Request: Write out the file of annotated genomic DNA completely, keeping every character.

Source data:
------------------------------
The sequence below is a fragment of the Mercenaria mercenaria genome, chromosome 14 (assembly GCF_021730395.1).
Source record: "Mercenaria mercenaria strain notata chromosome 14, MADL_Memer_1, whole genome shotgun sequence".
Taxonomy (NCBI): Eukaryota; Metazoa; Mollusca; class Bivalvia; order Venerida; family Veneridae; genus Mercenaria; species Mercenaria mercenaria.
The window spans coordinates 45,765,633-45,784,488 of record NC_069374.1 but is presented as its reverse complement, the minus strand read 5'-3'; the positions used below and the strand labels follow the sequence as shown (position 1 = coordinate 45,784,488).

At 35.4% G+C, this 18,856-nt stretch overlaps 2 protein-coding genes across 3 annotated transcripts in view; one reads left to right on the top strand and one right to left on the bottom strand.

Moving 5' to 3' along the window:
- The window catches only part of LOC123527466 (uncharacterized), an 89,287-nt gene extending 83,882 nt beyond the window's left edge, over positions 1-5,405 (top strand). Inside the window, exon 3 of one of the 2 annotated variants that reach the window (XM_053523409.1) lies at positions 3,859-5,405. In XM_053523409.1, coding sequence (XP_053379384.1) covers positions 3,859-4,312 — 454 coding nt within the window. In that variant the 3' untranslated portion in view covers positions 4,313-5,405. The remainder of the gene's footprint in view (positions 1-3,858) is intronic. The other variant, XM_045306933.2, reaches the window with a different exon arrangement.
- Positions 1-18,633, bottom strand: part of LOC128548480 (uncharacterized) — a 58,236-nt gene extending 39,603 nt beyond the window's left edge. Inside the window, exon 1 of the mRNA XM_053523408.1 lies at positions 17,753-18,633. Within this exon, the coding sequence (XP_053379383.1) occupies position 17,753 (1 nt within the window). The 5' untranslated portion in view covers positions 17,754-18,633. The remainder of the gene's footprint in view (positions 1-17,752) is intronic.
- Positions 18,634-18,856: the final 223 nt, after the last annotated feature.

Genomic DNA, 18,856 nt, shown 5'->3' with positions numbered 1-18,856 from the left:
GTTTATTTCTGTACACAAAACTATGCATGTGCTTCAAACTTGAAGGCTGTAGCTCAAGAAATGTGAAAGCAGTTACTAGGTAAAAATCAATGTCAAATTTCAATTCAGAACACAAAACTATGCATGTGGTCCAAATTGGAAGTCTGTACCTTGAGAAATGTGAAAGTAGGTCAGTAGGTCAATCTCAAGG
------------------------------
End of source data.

The sequence below is a fragment of the Mercenaria mercenaria genome, chromosome 14 (assembly GCF_021730395.1).
Source record: "Mercenaria mercenaria strain notata chromosome 14, MADL_Memer_1, whole genome shotgun sequence".
Taxonomy (NCBI): Eukaryota; Metazoa; Mollusca; class Bivalvia; order Venerida; family Veneridae; genus Mercenaria; species Mercenaria mercenaria.
The window spans coordinates 45,765,633-45,784,488 of record NC_069374.1 but is presented as its reverse complement, the minus strand read 5'-3'; the positions used below and the strand labels follow the sequence as shown (position 1 = coordinate 45,784,488).

At 35.4% G+C, this 18,856-nt stretch overlaps 2 protein-coding genes across 3 annotated transcripts in view; one reads left to right on the top strand and one right to left on the bottom strand.

Moving 5' to 3' along the window:
- The window catches only part of LOC123527466 (uncharacterized), an 89,287-nt gene extending 83,882 nt beyond the window's left edge, over positions 1-5,405 (top strand). Inside the window, exon 3 of one of the 2 annotated variants that reach the window (XM_053523409.1) lies at positions 3,859-5,405. In XM_053523409.1, coding sequence (XP_053379384.1) covers positions 3,859-4,312 — 454 coding nt within the window. In that variant the 3' untranslated portion in view covers positions 4,313-5,405. The remainder of the gene's footprint in view (positions 1-3,858) is intronic. The other variant, XM_045306933.2, reaches the window with a different exon arrangement.
- Positions 1-18,633, bottom strand: part of LOC128548480 (uncharacterized) — a 58,236-nt gene extending 39,603 nt beyond the window's left edge. Inside the window, exon 1 of the mRNA XM_053523408.1 lies at positions 17,753-18,633. Within this exon, the coding sequence (XP_053379383.1) occupies position 17,753 (1 nt within the window). The 5' untranslated portion in view covers positions 17,754-18,633. The remainder of the gene's footprint in view (positions 1-17,752) is intronic.
- Positions 18,634-18,856: the final 223 nt, after the last annotated feature.

Genomic DNA, 18,856 nt, shown 5'->3' with positions numbered 1-18,856 from the left:
GTTTATTTCTGTACACAAAACTATGCATGTGCTTCAAACTTGAAGGCTGTAGCTCAAGAAATGTGAAAGCAGTTACTAGGTAAAAATCAATGTCAAATTTCAATTCAGAACACAAAACTATGCATGTGGTCCAAATTGGAAGTCTGTACCTTGAGAAATGTGAAAGTAGGTCAGTAGGTCAATCTCAAGG